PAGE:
Writing a mystery series: the recurring character tease
By Lindsay Downs
When our readers don’t have their noses buried in one of our books they might have their eyes glued to the TV. It doesn’t really matter what show they watching, most of the shows all have one thing in common. Repeating main characters.
NCIS, NCIS: Los Angles, CSI (all three cities), Rizzoli & Isles, Castle and Blue Bloods, to name just a few, all have the core actors. Isn’t that what brings the viewer back week after week? Following them week to week, watching them grow, develop?
So, why not give our readers a similar experience, the same main characters story after story. In my case - Emily and Dakota.
The whole idea is to get the reader to not only want the next book but to tell their friends, as many of us do with a TV show or movie we like. You can do this by constantly developing the lead characters.
Recently, I read the David Baldacci book Deliver Us from Evil. At the time, I didn’t realize this was the final book of a two part series. Unfortunately, for the author, not me, I learned enough about Shaw, the main character, so I didn’t need to buy the first book. Sure the information was scattered throughout the book but still, if some had been held back then a sequel would be interesting to read.
What I choose to do, and it might be wrong, is in short stories give the reader bits and pieces about my main character, Emily Dahill. In at least one case it was an experiment, as I was not sure how the reading public would accept a heroine and a collie for the heroes.
In my debut Army mystery, Emily Dahill, CID Part 1, the stories weren’t written in the order they appear in the book. The first, “A Body in the Snow,” was really the test story. Here I introduce the heroine and hero, and a periodic recurring villain a/k/a the brown-haired man. In this story I give you a little insight into her, even let you see a humorous side to her.
With “Right Place, Wrong Day” I showed a no-nonsense side of her plus my editor’s favorite scene of Dakota not misbehaving, not really acting as a dog but asserting his control over the situation, thereby giving a little insight into him.
With the third story, “Dog Gone Fishing,” I took a real gamble and told the story mostly from Dakota’s POV. I should point out this had my editor confused until she realized he was a main character. Hence, Emily and he are both on the cover.
Once I had the two main characters they still needed to meet, accomplished in “Final Mission.” I didn’t want her to wake up one day a CID special agent and I wanted my test audience to see the progress from MP to agent. This ended with her hooking up with Dakota.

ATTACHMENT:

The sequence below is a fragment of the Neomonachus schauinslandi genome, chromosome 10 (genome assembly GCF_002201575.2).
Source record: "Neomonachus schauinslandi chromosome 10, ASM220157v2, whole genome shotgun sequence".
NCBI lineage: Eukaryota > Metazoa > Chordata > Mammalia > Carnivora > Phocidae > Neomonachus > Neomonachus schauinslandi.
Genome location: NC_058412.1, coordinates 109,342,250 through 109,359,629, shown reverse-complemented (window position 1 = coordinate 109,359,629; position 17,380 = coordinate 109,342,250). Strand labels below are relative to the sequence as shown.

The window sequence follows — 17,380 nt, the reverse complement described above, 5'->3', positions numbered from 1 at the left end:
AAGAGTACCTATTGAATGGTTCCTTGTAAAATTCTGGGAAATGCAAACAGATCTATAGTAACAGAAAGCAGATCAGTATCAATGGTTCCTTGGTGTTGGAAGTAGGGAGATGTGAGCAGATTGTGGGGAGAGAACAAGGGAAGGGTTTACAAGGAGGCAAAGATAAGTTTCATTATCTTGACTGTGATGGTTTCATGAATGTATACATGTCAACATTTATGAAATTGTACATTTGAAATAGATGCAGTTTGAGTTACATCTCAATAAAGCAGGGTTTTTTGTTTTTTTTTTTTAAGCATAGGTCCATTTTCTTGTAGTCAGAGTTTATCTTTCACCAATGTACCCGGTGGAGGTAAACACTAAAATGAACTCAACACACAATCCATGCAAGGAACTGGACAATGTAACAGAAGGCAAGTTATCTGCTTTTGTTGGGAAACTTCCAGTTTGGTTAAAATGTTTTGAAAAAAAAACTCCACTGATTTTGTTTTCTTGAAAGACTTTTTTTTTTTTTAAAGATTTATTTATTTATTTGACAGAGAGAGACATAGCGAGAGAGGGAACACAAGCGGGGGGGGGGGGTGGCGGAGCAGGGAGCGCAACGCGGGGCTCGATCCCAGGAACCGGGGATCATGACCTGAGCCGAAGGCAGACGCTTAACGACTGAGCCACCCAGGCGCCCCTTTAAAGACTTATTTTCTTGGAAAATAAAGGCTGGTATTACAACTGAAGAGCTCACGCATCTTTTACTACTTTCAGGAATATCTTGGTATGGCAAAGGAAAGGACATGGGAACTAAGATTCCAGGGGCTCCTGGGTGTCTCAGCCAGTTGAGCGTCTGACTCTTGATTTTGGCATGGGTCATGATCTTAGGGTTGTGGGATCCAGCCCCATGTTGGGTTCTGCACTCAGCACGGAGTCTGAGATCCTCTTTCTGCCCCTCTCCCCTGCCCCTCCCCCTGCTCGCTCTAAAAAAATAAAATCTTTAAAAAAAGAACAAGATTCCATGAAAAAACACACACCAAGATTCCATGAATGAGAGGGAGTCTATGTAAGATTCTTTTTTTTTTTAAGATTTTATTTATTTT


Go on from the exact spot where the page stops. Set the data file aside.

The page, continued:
As you can see, just like in TV shows, I continued to develop my characters, which is important. Don’t let them become stale. By keeping them growing and expanding you will keep your reader interested in them. And yes, even Dakota is growing and maturing.
The whole idea is to make the reader want to read more of and about them. Not just a rehash of old experiences and events.
One way to do that is to put them in difficult and or dangerous situations, as I did in “A Body in the Attic” with Emily. Make them act outside what you think the reader will expect.
Writing the series featuring these two characters allows me to carefully build them as a person would build a house, piece by piece. Each of the stories builds on others. In one story you might learn what color hair she has. Another, the length. Her eye color in a third. In “A Body in the Attic” the reader finally learns how tall she is.
This story starts out in the CID office where the reader meets the other members of her team, in name and technical skill. You learn a little about what the office looks like but I don’t bore the reader with extraneous data. As the series progress and one or more of the characters are in the office, then and only then will you get a better picture. Is this right or wrong? Truthfully, I’m not sure, but it’s the way I write, even if each of the stories was 65K or larger. I know some time I will have the characters back in the office and will give the reader more information.
In other Emily Dahill, CID stories I’ve had the opportunity to give you the reader an insight into her mindset. For example, in the YA, “Tears,” you get to see how she interacts with a bullied teenage girl.
All of this is carefully orchestrated. And that’s the advantage of writing a series especially when the stories range from 1K-23K.
However, not all characters are meant for a series and that’s fine. You have to choose what’s right for you, as I did with the Emily Dahill, CID series. To date, I’ve got something like fourteen short stories either finished or in some stage of being completed, along with story concepts for six full books.